The fact that Chamberlain even came into the position to score three-digit points had to do with the level of the league. Wilt was an exception of his time and towered over most of his opponents by a head, including the center. In addition, only 37 African-American players played in the NBA at the time, the Bigs, with the exception of Bill Russell, were mostly white, stiff hips and certainly not athletic.

NBA: These records will last forever - right?

Chamberlain: No opponent was up to him

The Knicks also had to do without their starting center, Phil Jordon. He was officially stated to have the flu, but his backup Darrall Imhoff later admitted that Jordon was just downright hungover. Imhoff had grown quite tall with 2.08 meters, but had no chance against Chamberlain and only played 20 minutes due to foul problems.

Although Imhoff achieved All-Star honors in 1967, he only put on 5.9 points and 6.2 rebounds in 1962. Allegedly he said the following after a foul whistle against him: "Why don't we just give him 100 points and everyone goes home?" As a result, Imhoff was replaced by the even smaller rookie Cleveland Buckner.

The Warriors always gave their star the Spalding, who then tortured his opponents in the then still smaller zone (it was enlarged and widened in 1964 because of wilting). 63 attempts to throw are unmatched to this day, not even Michael Jordan took more than 49 throws in one game. For comparison: In his farewell game, Kobe Bryant hit the basket 50 times for 60 points. The Black Mamba, with 81 points against the Toronto Raptors in 2006, is also the player who came closest to Wilt's point record.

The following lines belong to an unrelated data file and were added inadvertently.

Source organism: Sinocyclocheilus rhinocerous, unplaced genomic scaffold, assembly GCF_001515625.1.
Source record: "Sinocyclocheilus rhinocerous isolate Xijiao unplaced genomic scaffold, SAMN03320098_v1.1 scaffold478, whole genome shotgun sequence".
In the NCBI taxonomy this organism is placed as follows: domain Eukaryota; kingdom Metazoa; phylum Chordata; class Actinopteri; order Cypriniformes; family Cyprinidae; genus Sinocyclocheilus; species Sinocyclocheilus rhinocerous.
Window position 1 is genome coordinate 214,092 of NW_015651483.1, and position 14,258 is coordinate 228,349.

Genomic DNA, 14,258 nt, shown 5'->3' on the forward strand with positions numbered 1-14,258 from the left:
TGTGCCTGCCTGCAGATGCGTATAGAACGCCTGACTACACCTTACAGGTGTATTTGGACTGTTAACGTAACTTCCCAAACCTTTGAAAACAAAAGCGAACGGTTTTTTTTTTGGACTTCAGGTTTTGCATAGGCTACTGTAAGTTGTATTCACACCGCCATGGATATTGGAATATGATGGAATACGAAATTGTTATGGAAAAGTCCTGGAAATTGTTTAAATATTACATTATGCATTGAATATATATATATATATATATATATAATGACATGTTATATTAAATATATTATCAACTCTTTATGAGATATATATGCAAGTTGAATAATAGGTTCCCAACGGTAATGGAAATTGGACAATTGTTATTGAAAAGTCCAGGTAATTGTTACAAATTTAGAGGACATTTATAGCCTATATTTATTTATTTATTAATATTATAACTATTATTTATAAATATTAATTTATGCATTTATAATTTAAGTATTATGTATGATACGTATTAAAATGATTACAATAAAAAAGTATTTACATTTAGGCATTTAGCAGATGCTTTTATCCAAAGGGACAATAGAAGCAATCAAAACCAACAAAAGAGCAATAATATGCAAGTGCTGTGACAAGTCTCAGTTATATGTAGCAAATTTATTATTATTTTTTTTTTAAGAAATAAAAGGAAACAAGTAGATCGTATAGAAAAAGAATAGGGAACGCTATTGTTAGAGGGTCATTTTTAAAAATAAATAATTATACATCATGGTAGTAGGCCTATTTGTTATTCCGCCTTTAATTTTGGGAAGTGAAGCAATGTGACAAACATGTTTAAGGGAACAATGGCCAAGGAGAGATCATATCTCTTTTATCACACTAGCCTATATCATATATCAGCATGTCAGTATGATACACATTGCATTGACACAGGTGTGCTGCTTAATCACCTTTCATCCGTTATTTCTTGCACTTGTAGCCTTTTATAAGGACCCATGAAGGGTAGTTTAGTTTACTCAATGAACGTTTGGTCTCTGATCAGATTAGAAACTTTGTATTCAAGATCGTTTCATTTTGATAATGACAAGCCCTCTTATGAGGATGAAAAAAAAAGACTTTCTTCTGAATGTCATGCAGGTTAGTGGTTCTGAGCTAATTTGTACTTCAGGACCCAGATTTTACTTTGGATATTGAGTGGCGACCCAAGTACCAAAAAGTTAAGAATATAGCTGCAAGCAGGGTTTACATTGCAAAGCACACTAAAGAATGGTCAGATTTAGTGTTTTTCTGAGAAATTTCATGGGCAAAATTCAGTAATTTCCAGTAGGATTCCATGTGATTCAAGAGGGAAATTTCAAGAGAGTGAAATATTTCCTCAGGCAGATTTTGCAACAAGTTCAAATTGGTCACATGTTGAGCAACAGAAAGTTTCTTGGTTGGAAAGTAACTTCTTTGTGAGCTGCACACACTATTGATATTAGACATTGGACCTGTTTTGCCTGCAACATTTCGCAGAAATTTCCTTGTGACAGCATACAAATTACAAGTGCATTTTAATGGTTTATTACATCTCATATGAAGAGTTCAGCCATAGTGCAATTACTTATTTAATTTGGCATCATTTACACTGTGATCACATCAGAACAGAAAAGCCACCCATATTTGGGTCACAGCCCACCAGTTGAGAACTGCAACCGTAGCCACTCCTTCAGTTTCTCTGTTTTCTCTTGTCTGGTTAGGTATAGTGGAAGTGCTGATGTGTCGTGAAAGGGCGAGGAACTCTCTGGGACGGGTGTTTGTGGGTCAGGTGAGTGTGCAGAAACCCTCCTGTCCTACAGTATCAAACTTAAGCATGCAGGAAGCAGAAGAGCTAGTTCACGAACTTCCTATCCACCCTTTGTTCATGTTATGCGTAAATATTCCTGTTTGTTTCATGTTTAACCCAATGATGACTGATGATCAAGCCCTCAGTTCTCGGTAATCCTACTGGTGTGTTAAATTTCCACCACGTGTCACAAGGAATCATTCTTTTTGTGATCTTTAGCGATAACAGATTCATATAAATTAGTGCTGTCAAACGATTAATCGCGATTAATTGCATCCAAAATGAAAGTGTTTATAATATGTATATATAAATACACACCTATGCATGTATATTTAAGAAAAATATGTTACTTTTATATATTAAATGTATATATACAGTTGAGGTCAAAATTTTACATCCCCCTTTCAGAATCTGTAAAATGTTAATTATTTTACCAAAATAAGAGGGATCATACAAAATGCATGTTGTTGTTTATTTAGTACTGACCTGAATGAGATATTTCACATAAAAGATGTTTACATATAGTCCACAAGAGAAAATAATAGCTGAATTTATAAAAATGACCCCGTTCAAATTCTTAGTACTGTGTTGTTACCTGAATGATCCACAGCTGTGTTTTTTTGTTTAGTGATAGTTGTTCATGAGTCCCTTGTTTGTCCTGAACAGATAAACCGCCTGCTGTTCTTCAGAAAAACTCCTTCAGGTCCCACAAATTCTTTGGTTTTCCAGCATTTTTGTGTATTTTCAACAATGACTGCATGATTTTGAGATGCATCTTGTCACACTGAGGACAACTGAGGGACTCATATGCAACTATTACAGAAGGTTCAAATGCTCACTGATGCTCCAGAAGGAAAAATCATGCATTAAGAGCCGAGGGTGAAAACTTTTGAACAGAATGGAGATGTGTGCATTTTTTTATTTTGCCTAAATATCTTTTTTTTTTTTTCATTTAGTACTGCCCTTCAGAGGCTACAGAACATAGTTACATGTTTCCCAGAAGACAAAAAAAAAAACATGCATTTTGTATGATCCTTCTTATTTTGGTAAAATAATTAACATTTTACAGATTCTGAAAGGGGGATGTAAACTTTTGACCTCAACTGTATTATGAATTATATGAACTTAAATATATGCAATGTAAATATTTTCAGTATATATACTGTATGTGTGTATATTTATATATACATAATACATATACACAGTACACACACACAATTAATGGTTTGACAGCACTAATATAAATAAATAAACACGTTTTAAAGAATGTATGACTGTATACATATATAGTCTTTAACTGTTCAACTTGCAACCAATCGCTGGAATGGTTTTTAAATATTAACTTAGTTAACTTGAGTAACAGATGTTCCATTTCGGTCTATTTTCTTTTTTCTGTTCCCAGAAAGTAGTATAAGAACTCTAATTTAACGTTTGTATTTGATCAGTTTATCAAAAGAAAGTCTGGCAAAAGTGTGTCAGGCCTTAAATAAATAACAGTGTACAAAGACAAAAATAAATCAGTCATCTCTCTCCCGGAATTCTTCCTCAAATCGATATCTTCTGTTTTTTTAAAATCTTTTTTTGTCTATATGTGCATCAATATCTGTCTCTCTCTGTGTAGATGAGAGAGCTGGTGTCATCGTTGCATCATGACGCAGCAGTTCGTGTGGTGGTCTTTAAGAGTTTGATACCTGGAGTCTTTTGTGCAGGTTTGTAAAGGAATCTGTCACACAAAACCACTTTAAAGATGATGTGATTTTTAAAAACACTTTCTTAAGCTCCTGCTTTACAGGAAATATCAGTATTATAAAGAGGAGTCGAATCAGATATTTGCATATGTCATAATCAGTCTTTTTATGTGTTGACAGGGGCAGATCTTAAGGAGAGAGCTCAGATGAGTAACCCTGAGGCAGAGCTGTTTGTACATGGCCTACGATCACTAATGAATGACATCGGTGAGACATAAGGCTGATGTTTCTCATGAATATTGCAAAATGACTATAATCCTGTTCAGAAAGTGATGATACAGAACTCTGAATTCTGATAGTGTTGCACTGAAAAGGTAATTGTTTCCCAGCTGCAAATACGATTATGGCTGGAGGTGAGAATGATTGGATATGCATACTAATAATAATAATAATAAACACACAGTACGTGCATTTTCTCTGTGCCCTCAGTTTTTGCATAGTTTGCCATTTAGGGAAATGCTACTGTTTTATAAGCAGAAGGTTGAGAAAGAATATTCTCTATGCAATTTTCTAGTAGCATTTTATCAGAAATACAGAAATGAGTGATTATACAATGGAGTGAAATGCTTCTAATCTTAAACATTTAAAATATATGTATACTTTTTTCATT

100 points from Chamberlain: Media react cautiously

"My teammates wanted it that way," Chamberlain later reported. "They kept giving me the ball even though they had completely free throws. I think I really threw too much, especially in the fourth quarter when everyone wanted me to score 100." Such behavior in this day and age? Unthinkable.

It was also unimaginable how the media perceived this milestone. In Philadelphia there were minor references to the front pages of local newspapers that Philadelphia Daily News didn't even have it on the cover, the agency report was enough for the New York media. At the time, the United States couldn't identify with a black athlete who was two heads taller than the average person.

Also, people seemed a little tired of Wilt, who had torn the league apart this season. "It was only a matter of time," said teammate Al Attles. "We were all just waiting for it." On the other hand, the Knicks, whom Chamberlain later described as unsporting, were not at all happy.

Standing ovation for 58 points

Player Richie Guerin suggested that Chamberlain would only have scored 85 if the game had ended normally, Wilt countered, saying that he would have given the Knicks 140 points if they had played "honest basketball". Either way, we'll never find out, also because of the lack of images that gave Chamberlain's performance a mystical touch.

Two days later, the two teams met again in Madison Square Garden and Imhoff had to assert himself again against Wilt. The Warriors won with 129: 128, Chamberlain scored "only" 58 points. Imhoff was bid farewell to the audience with a standing ovation.